Nobody Knows the Tsuris I’ve Seen…
“Nobody knows the trouble I’ve seen,” laments an African-American spiritual. In Yiddish, this feeling is encapsulated by the word tsuris—variously defined as troubles, worries, aggravation, woes, suffering, grief or heartache. In other words, “tsuris is what nudniks have and are only too willing to share with others,” according to the Everyday Yiddish-English Dictionary. The online Urban Dictionary calls it “a Yiddish phrase for worries, stress or hassle,” giving this example: “Oy, Zelda, I don’t want to be a kvetch, but I’ve got tsuris up to here.”
Tsuris is a Yiddish word, but its root is the Hebrew tzarah, meaning trouble; its relative, litzrot, means to become narrow or to be in a tight place, says Rabbi Sharon Kleinbaum of Congregation Beit Simchat Torah in New York, a longtime student of Yiddish and a former assistant director of the National Yiddish Book Center. Leo Rosten, writing in The Joys of Yiddish, points out that the singular of tsuris is tsorah or tsureh. Adds Kleinbaum: “What is interesting is that tsuris does not really exist in the singular, because Jews don’t do trouble in the singular. It has to be in the plural.”
The word is used liberally in connection with illness, money woes, relationships and especially children. The expression, “Don’t give me any tsuris!” is timeless, as is the story of the proverbial four women sitting on a porch in a Catskill hotel: “Oy,” says the first woman. “Oy vey,” says the second. “Oy vez iz mir,” sighs the third. “I thought we weren’t going to talk about our children today,” snaps the fourth woman. That’s tsuris—a feeling so pervasive it need not be named.
There might not be another word in any language that quite captures the meaning of tsuris. It’s less existential than angst, the Danish word philosopher Søren Kierkegaard used to describe anguish or outright anxiety, which he defined as unfocused fear or terror in the face of limitless freedom. (The shrieking man in Edvard Munch’s painting The Scream is consumed with angst, not tsuris.) But tsuris treads deeper than shpilkes, a Yiddish word that literally translates as needles and describes a feeling of nervous energy. (Shpilkes means “sitting on pins and needles” or having “ants in one’s pants” and is akin to the feeling of butterflies in your stomach before a job interview or an important meeting.) And tsuris definitely isn’t fardeiget, a far less-known Yiddish word that means worried or distressed.
Tsuris pops up frequently, even outside of strictly Jewish circles. When Senator Daniel Inouye died recently, columnist Douglas Bloomfield wrote in an obituary in The Forward that Inouye had told him he had considered converting to Judaism but joked that he didn’t “because being Japanese and having only one arm, he had enough ‘tsuris.’” In a 2011 article on President Barack Obama and Israel called “The Tsuris” in New York Magazine, the author John Heilemann argues that “Obama unleashed a tsunami of tsuris” among the Jewish community because of his Israel policies. The word also made an appearance in the 1997 movie Wag the Dog, where a character complains, “I don’t need this gig. I don’t need the money. I don’t need the tsuris.”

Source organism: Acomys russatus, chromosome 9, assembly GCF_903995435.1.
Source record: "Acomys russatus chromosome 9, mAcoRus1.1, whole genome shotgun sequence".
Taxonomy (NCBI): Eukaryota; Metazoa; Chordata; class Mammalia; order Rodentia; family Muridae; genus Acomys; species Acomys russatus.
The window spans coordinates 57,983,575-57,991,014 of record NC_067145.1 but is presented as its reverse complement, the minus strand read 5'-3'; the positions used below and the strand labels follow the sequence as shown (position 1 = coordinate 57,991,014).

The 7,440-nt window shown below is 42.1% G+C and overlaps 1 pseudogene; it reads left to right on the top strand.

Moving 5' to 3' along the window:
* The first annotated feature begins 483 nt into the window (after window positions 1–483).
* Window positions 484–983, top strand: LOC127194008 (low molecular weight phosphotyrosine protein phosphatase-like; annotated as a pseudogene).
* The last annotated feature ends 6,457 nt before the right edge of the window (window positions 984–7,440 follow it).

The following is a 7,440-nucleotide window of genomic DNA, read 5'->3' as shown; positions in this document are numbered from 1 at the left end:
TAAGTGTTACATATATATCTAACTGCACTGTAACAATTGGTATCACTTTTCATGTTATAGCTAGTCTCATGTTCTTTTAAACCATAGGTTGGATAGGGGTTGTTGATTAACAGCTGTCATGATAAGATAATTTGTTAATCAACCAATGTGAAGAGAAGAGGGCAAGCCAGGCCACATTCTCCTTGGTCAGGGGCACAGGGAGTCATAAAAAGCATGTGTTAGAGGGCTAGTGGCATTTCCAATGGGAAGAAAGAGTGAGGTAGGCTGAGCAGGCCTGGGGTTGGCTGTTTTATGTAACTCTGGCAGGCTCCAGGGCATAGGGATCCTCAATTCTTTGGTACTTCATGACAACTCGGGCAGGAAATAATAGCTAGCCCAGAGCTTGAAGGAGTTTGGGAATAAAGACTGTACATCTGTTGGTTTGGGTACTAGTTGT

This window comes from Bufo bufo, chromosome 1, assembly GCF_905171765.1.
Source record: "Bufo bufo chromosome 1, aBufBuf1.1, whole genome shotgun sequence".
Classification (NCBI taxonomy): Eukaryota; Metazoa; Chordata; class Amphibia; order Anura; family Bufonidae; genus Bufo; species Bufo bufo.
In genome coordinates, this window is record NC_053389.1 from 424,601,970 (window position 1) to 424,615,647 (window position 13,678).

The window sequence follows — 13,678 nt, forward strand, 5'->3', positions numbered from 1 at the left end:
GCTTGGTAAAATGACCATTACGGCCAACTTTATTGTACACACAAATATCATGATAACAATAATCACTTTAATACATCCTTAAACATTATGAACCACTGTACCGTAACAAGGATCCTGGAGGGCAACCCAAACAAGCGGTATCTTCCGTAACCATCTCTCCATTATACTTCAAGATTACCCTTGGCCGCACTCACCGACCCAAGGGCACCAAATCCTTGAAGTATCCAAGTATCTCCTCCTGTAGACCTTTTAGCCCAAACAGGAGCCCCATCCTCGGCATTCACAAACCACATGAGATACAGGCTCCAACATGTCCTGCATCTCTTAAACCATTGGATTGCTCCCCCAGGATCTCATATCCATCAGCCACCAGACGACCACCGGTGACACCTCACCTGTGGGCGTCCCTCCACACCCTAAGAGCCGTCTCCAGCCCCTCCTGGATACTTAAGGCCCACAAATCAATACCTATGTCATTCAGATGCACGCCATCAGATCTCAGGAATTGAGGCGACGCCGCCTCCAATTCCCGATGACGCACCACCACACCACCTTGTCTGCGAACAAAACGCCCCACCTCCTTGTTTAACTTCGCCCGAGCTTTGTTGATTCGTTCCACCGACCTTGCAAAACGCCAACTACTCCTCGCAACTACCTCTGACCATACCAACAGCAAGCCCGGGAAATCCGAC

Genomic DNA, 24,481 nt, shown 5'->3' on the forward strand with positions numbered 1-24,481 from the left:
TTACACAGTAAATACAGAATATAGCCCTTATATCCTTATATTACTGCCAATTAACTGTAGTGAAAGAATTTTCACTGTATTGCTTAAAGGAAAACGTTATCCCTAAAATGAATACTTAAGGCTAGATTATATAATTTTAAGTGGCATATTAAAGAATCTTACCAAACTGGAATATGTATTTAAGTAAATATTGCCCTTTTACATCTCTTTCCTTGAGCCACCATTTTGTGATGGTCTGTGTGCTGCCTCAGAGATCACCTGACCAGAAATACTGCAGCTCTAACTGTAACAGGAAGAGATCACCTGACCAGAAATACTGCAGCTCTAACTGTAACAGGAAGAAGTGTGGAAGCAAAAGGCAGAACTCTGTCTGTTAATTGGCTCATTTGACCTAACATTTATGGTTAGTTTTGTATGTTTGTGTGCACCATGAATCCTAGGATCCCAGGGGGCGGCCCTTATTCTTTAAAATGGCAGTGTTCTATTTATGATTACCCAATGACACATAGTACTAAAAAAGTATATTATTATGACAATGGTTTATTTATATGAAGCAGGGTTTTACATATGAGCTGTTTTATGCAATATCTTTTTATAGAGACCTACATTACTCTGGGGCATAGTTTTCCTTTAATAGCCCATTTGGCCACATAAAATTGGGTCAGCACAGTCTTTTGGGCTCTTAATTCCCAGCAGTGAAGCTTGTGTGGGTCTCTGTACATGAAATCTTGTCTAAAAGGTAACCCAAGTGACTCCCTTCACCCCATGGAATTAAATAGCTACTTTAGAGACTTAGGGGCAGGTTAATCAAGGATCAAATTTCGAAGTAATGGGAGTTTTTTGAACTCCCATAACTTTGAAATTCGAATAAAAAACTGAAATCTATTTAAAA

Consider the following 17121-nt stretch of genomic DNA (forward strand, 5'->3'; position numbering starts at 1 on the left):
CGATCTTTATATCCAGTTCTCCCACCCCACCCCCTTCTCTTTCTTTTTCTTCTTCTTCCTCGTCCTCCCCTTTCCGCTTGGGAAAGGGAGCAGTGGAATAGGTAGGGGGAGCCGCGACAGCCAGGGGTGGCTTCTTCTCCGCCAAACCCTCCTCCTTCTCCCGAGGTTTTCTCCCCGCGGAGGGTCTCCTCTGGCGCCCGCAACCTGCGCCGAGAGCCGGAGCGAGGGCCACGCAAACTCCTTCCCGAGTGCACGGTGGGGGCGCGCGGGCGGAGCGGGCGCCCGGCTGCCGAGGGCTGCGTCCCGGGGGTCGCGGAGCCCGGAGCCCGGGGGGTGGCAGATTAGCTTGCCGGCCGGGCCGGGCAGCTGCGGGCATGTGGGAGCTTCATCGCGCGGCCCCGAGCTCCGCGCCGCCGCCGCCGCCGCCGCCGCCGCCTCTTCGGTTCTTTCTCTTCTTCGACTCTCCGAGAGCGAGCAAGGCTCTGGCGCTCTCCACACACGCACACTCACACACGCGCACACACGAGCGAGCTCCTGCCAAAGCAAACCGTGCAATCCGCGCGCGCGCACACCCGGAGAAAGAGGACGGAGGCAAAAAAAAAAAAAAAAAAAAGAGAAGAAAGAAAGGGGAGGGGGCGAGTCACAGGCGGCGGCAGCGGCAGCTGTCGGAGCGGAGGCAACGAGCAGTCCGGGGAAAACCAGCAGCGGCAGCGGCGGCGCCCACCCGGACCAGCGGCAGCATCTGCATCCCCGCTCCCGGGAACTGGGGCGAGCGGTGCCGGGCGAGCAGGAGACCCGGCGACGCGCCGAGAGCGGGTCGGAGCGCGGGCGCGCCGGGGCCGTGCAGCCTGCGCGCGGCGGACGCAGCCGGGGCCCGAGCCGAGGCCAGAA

Surprisingly, tsuris hasn’t been absorbed into everyday American English as readily as Yiddish words such as maven, or chutzpah or kvetch. Non-Yiddish-speaking Jews and non-Jews don’t always recognize it immediately. The late conservative columnist and grammarian James J. Kilpatrick, for example, was aggravated when he came across the word in a Newsday article, prompting him to write a 1988 column on “The Writer’s Art:” “Tsuris?” he asked. “What in the devil is tsuris?” He finally found the word in the American Heritage College dictionary and Random House Unabridged, discovering that “spelled tsores, it appears in the 1986 supplement to the Oxford English Dictionary where its first usage is dated from 1901.”
Sometimes tsuris requires an adjective for more oomph: In an article in the National Review in 1987, D. Keith Mann said, “If I were an American mother, I’d worry more about drugs in my children’s schools and drunk driving and AIDS and a million other problems, gehocte tsuris.” Leo Rosten spells this phrase gehokteh tsuris, defining it as “chopped-up,” although he complains, “Why troubles are worsened when chopped up, like chicken liver, I do not know, but the phrase certainly sounds authoritative.”
Harvard law professor Alan Dershowitz may assign far too much importance to tsuris in his book The Vanishing American Jew. In his “Tsuris Theory of Jewish Survival,” he posits that historically “Jews have retained their Jewish identity, at least in part, because of tsuris.” But as external threats diminish, Dershowitz contends that tsuris can no longer be relied on to maintain Jewish continuity. Who knew a tsuris-free world could be such a problem?